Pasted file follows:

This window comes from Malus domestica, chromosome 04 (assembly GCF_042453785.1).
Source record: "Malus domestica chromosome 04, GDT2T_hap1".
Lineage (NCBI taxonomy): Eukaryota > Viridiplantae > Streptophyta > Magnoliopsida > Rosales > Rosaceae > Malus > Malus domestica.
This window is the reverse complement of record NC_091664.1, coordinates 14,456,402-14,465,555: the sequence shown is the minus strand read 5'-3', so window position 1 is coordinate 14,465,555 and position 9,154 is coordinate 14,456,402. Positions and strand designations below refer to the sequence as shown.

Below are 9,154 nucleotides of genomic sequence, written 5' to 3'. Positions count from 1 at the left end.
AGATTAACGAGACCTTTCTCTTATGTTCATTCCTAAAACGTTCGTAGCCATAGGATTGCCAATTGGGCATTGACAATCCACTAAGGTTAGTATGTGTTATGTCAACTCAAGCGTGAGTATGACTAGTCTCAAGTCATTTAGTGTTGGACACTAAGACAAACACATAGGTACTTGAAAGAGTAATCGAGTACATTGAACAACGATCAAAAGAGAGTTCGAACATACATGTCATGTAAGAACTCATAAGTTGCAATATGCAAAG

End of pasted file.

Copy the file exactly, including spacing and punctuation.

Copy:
This window comes from Malus domestica, chromosome 04 (assembly GCF_042453785.1).
Source record: "Malus domestica chromosome 04, GDT2T_hap1".
Lineage (NCBI taxonomy): Eukaryota > Viridiplantae > Streptophyta > Magnoliopsida > Rosales > Rosaceae > Malus > Malus domestica.
This window is the reverse complement of record NC_091664.1, coordinates 14,456,402-14,465,555: the sequence shown is the minus strand read 5'-3', so window position 1 is coordinate 14,465,555 and position 9,154 is coordinate 14,456,402. Positions and strand designations below refer to the sequence as shown.

Below are 9,154 nucleotides of genomic sequence, written 5' to 3'. Positions count from 1 at the left end.
AGATTAACGAGACCTTTCTCTTATGTTCATTCCTAAAACGTTCGTAGCCATAGGATTGCCAATTGGGCATTGACAATCCACTAAGGTTAGTATGTGTTATGTCAACTCAAGCGTGAGTATGACTAGTCTCAAGTCATTTAGTGTTGGACACTAAGACAAACACATAGGTACTTGAAAGAGTAATCGAGTACATTGAACAACGATCAAAAGAGAGTTCGAACATACATGTCATGTAAGAACTCATAAGTTGCAATATGCAAAG